According to the Brain Aneurysm Foundation, aneurysms are present in an estimated 6 million Americans alone. An aneurysm occurs when the wall of a blood vessel allows blood to begin to pool behind it. This results in a balloon-like sac that grows over time. Over time, the aneurysm ruptures. A ruptured aneurysm can result in internal bleeding that can prove fatal. These blood vessel abnormalities occur most commonly in the brain and heart, specifically in the circle of Willis region of the brain, and the aorta.
In the course of a year, around 30,000 Americans will experience an aneurysm rupture. What’s more, worldwide, a brain aneurysm ruptures once every 18 minutes. Sadly, around 40% of these events will prove fatal. What’s more, 66% of those who survive will suffer some form of permanent brain damage. Around 15% of patients with a ruptured brain aneurysm die before reaching the hospital. Symptoms of a ruptured aneurysm include extremely painful headache, nausea, a stiff neck, impaired vision, sensitivity to light and seizure. The immediate damage from a ruptured brain aneurysm occurs because the brain is robbed of vital nutrients and oxygen. The risk for developing an aneurysm begins to increase after the age of 35.
Traditional Detection Techniques
In all aneurysm cases, early detection is crucial. Aneurysms can be resolved if detected early enough, even when found in the brain. Despite the fact that this condition can be detected via MRI, 25% of ruptured aneurysms are misdiagnosed because doctors are hesitant to order the costly scans. After all, a single brain scan can cost thousands of dollars. Individuals with any of these conditions can benefit from preventive MRI screenings: Ehlers-Danlos syndrome, Marfan syndrome, fibromuscular dysplasia, hypertension, and kidney disease. Additionally, certain drugs, such as cocaine, crack, amphetamines and tobacco increase aneurysm risk substantially.
The CTA, or computed tomography angiography scan is also used to locate aneurysms. The procedure combines a CT scan with a reactive dye. The detection of an aneurysm can have ramifications beyond immediate health concerns—for instance, the status of life and health insurance policies. Regardless, most doctors recommend that first-degree relatives of individuals with aneurysms receive scans.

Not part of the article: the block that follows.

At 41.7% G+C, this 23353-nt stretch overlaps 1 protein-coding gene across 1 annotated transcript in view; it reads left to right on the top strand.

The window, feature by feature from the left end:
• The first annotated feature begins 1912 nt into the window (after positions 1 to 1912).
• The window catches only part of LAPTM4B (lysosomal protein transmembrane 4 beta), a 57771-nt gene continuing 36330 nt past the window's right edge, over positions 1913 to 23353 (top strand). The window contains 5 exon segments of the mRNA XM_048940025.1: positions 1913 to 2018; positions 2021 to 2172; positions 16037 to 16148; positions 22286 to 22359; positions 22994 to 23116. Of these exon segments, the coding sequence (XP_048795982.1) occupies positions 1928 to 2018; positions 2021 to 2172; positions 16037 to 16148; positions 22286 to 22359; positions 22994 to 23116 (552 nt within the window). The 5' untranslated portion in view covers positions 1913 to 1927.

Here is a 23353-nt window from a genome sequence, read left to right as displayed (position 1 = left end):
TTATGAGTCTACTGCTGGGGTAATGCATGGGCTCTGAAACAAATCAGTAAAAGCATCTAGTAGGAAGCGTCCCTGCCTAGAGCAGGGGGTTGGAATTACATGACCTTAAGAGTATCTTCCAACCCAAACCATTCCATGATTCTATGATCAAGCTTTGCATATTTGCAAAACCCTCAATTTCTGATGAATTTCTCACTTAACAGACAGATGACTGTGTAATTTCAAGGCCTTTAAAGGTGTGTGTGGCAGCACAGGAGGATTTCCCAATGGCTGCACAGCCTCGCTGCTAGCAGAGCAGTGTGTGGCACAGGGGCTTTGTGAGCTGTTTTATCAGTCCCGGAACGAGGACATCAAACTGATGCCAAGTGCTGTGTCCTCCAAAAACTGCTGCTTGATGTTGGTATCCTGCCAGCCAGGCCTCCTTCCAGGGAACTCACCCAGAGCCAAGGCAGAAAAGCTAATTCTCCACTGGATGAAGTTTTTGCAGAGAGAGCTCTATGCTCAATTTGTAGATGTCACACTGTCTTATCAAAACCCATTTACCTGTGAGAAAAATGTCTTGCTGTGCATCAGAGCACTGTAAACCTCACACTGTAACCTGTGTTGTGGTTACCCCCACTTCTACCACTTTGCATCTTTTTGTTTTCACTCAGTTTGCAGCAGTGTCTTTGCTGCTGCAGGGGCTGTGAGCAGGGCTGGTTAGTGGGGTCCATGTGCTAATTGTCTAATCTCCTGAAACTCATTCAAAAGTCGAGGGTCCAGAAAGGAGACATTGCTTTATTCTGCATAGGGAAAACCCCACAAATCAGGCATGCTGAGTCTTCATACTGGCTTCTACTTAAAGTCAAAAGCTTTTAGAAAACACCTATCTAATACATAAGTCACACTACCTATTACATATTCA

The Cerebral Stethoscope
Unfortunately, MRI and CT scans don’t always detect these abnormalities. The brain is an incredibly complex structure, and its many folds can make it difficult for technicians to spot irregularities. ProTron Technologies, a medical diagnostic tool developer, has patented a device that may have a better success rate than these scans at a lower price. The device, known as the Stethotron, is described as a stethoscope for the brain.
This electronic stethoscope operates in the 250 to 1000 Hz range and can detect the turbulence that occurs when blood pools within aneurysms. The Stethotron is capable of detecting cerebral aneurysms before they rupture, and it can even detect changes in the brain that lead to aneurysms before they form. This feature may save patients a great deal of money and time as treating aneurysms before they reach full size is much easier than the alternative. Furthermore, because the device operates in non-ultrasound frequencies, there is no risk of burning delicate brain tissue.